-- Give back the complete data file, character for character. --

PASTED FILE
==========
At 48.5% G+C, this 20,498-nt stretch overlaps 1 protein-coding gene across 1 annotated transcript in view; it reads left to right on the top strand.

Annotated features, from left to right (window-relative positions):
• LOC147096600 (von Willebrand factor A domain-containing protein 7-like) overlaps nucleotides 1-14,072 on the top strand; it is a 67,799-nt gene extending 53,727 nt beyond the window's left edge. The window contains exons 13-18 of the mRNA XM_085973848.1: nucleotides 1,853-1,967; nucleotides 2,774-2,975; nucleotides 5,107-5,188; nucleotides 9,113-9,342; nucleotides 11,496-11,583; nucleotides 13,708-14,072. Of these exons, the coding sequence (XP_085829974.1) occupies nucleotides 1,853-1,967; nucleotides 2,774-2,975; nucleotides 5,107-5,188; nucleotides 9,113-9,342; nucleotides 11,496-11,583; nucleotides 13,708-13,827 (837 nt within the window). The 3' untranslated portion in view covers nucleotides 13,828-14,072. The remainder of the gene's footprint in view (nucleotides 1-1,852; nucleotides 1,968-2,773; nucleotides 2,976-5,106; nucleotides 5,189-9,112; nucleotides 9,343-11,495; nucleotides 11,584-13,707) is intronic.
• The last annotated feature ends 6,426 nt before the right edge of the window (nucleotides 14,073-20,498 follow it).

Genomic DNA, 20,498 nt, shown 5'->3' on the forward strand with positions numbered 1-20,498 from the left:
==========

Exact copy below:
At 48.5% G+C, this 20,498-nt stretch overlaps 1 protein-coding gene across 1 annotated transcript in view; it reads left to right on the top strand.

Annotated features, from left to right (window-relative positions):
• LOC147096600 (von Willebrand factor A domain-containing protein 7-like) overlaps nucleotides 1-14,072 on the top strand; it is a 67,799-nt gene extending 53,727 nt beyond the window's left edge. The window contains exons 13-18 of the mRNA XM_085973848.1: nucleotides 1,853-1,967; nucleotides 2,774-2,975; nucleotides 5,107-5,188; nucleotides 9,113-9,342; nucleotides 11,496-11,583; nucleotides 13,708-14,072. Of these exons, the coding sequence (XP_085829974.1) occupies nucleotides 1,853-1,967; nucleotides 2,774-2,975; nucleotides 5,107-5,188; nucleotides 9,113-9,342; nucleotides 11,496-11,583; nucleotides 13,708-13,827 (837 nt within the window). The 3' untranslated portion in view covers nucleotides 13,828-14,072. The remainder of the gene's footprint in view (nucleotides 1-1,852; nucleotides 1,968-2,773; nucleotides 2,976-5,106; nucleotides 5,189-9,112; nucleotides 9,343-11,495; nucleotides 11,584-13,707) is intronic.
• The last annotated feature ends 6,426 nt before the right edge of the window (nucleotides 14,073-20,498 follow it).

Genomic DNA, 20,498 nt, shown 5'->3' on the forward strand with positions numbered 1-20,498 from the left: